Share your stories at this slide show and talk on The Future Remembered: The 1962 Seattle World's Fair and Its Legacy by authors Paula Becker and Alan J. Stein on May 15th -7:00 p.m.- 8:30 p.m. at the Mercer Slough Environmental Education Center – sponsored by The . Free. For more information contact -http://www.eastsideheritagecenter.org
“The Future Remembered “ By Paula Becker & Alan Stein
The Seattle World’s Fair 50th Anniversary Book
Astronauts, Elvis, sky rides, royalty, the Kennedys, religion, topless showgirls, the Canadian tattoo, the Cold War and futurist speculation ? the 1962 Seattle World’s Fair had it all. The era and its people come to life in The Future Remembered: The 1962 Seattle World’s Fair and Its Legacy ? a new, coffee-table-style book filled with fascinating history, stories and pictures to celebrate the fair’s upcoming 50thanniversary.
Browse this 300-page, image-rich hardcover and learn how the space race lit the fire under Seattle’s movers, shakers and dreamers, and how they turned their little-known, geographically isolated city into the place that “invented the future” and gave us the remarkable legacy of a fondly remembered six months of learning and fun in 1962.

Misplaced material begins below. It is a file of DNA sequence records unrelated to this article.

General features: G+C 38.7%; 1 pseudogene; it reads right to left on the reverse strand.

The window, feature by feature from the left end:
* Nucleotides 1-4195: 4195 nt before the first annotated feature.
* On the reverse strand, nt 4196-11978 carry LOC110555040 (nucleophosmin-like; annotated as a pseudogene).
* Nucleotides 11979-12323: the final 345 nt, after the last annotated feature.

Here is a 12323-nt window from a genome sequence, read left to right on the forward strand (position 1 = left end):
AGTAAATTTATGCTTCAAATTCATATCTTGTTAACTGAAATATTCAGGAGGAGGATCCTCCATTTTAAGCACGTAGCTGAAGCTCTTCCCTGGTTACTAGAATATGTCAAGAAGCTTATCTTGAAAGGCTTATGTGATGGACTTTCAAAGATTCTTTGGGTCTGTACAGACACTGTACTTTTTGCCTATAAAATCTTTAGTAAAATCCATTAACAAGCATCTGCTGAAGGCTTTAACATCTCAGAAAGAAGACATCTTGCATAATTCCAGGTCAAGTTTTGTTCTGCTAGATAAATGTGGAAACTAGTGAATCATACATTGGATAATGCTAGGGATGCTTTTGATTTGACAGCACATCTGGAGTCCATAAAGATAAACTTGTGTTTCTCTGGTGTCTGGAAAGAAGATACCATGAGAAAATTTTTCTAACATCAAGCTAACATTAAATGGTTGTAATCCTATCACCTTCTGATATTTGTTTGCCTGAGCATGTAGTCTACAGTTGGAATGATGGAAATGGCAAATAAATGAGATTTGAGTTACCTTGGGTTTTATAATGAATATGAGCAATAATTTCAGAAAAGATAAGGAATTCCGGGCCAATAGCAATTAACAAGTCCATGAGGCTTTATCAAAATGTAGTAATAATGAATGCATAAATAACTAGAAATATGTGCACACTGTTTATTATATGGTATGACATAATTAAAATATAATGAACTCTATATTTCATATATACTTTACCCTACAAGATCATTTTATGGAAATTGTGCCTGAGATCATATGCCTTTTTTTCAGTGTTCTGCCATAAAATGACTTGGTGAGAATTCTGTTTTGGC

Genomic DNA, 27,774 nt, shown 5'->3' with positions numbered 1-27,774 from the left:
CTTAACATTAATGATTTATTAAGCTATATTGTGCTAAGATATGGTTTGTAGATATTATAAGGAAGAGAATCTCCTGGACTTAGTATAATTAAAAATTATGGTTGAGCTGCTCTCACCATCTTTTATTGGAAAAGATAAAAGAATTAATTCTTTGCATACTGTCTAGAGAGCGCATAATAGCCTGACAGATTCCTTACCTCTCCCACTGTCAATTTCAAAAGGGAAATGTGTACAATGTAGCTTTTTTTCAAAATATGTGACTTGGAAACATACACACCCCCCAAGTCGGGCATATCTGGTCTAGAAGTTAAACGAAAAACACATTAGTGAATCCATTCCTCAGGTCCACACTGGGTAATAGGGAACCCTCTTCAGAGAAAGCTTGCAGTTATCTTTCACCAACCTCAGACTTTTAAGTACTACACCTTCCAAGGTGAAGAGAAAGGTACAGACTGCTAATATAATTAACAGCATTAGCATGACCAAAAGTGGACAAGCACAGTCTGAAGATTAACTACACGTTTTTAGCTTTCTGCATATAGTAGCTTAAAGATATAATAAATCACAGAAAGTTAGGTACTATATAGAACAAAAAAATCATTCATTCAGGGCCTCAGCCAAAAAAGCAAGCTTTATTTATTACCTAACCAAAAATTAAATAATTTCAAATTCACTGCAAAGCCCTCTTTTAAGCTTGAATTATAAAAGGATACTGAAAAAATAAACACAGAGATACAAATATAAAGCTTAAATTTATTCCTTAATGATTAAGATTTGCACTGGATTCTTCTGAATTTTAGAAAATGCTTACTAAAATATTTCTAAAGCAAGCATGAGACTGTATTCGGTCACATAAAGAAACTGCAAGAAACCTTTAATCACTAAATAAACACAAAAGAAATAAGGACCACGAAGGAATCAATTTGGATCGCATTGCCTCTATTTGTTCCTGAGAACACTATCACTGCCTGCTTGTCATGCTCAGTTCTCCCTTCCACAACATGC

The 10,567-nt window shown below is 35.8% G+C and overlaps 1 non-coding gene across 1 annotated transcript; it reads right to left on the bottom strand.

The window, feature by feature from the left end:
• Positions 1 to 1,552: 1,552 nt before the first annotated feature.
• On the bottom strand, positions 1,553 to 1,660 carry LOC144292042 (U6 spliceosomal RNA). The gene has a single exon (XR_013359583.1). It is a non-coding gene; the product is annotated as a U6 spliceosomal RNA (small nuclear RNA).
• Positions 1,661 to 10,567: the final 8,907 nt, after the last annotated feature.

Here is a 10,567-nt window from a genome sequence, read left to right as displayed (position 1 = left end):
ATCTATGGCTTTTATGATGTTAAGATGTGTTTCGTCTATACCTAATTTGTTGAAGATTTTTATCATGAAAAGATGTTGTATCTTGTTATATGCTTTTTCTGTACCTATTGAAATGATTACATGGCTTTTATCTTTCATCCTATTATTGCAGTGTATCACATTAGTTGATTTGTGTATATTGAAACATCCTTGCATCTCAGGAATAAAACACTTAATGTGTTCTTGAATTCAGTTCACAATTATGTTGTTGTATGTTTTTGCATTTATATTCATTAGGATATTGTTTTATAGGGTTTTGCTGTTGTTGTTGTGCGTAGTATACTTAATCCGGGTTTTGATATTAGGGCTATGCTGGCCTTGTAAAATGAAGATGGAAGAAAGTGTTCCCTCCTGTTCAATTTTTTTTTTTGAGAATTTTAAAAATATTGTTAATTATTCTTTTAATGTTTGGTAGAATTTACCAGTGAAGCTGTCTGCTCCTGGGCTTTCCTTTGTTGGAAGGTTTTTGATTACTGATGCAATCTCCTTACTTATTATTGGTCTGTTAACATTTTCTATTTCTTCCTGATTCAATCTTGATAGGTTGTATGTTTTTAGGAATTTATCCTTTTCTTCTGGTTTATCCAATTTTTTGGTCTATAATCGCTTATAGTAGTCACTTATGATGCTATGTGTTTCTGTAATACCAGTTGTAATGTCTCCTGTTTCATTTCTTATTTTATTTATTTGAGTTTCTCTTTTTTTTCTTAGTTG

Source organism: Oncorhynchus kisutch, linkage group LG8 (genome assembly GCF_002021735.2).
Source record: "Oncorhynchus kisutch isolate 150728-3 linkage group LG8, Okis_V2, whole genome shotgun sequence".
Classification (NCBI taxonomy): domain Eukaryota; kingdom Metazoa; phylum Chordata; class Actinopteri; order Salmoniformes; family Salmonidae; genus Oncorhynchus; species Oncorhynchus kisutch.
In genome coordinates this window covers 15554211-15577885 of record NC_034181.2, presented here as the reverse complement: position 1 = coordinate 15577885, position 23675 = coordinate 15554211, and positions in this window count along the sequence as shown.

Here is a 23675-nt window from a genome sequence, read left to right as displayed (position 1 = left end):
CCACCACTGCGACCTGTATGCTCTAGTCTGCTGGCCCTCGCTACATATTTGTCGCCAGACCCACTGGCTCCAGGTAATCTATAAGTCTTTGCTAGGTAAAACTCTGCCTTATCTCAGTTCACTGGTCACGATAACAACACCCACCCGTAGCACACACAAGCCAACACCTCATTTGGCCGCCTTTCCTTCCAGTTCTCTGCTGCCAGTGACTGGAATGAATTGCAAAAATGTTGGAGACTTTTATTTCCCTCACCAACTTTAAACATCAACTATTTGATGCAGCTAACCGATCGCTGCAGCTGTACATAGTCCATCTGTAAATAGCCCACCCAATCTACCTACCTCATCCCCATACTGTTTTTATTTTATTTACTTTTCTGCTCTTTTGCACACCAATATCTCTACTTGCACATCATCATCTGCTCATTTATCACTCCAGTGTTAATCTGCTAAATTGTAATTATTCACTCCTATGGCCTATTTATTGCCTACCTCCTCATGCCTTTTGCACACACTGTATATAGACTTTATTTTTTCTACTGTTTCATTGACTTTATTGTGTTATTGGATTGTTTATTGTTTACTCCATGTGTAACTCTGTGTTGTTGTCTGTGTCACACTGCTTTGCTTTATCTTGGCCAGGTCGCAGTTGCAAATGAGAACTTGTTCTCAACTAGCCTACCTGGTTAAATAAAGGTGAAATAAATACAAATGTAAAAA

- The fair’s Man in Space logo is a combination of the biological symbol for male and the astrological symbol for Mars stamped with an icon representing the globe
- Century 21 personnel used the world’s first electronic pagers called Bellboy devices
- A big hit at the employee cafeteria, Centuria, was a machine that magically changed dollar bills into coins for purchasing hot entrees from vending machines
- One of the fair’s key players conceived the Space Needle concept after having dinner at the top of Stuttgart, Germany’s television tower
- Initial concept drawings envisioned the Monorail hanging from a track
- The first letter mailed from the fair post office was written by President Kennedy and sent with the new 4-cent commemorative World’s Fair stamp
- A trip to the World of Tomorrow began with a ride in the Bubbleator
- Top leadership was exclusively male, but some women, such as Gracie Hansen and her Las Vegas style revue A Night in Paradise, “saved” the fair from being only about science.
- The Center is asking people to submit their Seattle World’s Fair remembrances at www.thenextfifty.org/stories